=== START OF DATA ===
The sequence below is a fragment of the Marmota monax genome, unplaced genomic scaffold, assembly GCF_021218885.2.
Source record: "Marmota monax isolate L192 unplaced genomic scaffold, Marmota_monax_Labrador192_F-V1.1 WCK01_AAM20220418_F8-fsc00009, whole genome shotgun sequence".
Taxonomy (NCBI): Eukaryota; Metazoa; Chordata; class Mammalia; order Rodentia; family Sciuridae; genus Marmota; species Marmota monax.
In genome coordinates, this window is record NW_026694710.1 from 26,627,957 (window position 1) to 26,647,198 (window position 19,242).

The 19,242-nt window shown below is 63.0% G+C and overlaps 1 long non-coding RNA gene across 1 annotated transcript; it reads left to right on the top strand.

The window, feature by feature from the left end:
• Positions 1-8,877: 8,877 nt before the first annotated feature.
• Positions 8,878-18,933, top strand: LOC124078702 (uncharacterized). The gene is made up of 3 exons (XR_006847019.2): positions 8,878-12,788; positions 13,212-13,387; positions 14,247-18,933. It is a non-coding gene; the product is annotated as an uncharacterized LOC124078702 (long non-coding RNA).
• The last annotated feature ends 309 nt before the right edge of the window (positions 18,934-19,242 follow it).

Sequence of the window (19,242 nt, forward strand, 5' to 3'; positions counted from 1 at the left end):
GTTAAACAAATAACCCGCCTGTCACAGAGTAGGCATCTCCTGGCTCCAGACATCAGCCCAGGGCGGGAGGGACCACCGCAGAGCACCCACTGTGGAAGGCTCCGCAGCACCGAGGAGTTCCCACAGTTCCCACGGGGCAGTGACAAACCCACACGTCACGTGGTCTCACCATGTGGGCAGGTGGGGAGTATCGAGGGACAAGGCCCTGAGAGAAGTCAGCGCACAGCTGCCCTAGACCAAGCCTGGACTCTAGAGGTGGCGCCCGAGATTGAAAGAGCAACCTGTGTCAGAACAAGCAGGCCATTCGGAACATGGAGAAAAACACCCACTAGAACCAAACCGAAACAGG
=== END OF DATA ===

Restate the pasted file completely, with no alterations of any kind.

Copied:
The sequence below is a fragment of the Marmota monax genome, unplaced genomic scaffold, assembly GCF_021218885.2.
Source record: "Marmota monax isolate L192 unplaced genomic scaffold, Marmota_monax_Labrador192_F-V1.1 WCK01_AAM20220418_F8-fsc00009, whole genome shotgun sequence".
Taxonomy (NCBI): Eukaryota; Metazoa; Chordata; class Mammalia; order Rodentia; family Sciuridae; genus Marmota; species Marmota monax.
In genome coordinates, this window is record NW_026694710.1 from 26,627,957 (window position 1) to 26,647,198 (window position 19,242).

The 19,242-nt window shown below is 63.0% G+C and overlaps 1 long non-coding RNA gene across 1 annotated transcript; it reads left to right on the top strand.

The window, feature by feature from the left end:
• Positions 1-8,877: 8,877 nt before the first annotated feature.
• Positions 8,878-18,933, top strand: LOC124078702 (uncharacterized). The gene is made up of 3 exons (XR_006847019.2): positions 8,878-12,788; positions 13,212-13,387; positions 14,247-18,933. It is a non-coding gene; the product is annotated as an uncharacterized LOC124078702 (long non-coding RNA).
• The last annotated feature ends 309 nt before the right edge of the window (positions 18,934-19,242 follow it).

Sequence of the window (19,242 nt, forward strand, 5' to 3'; positions counted from 1 at the left end):
GTTAAACAAATAACCCGCCTGTCACAGAGTAGGCATCTCCTGGCTCCAGACATCAGCCCAGGGCGGGAGGGACCACCGCAGAGCACCCACTGTGGAAGGCTCCGCAGCACCGAGGAGTTCCCACAGTTCCCACGGGGCAGTGACAAACCCACACGTCACGTGGTCTCACCATGTGGGCAGGTGGGGAGTATCGAGGGACAAGGCCCTGAGAGAAGTCAGCGCACAGCTGCCCTAGACCAAGCCTGGACTCTAGAGGTGGCGCCCGAGATTGAAAGAGCAACCTGTGTCAGAACAAGCAGGCCATTCGGAACATGGAGAAAAACACCCACTAGAACCAAACCGAAACAGG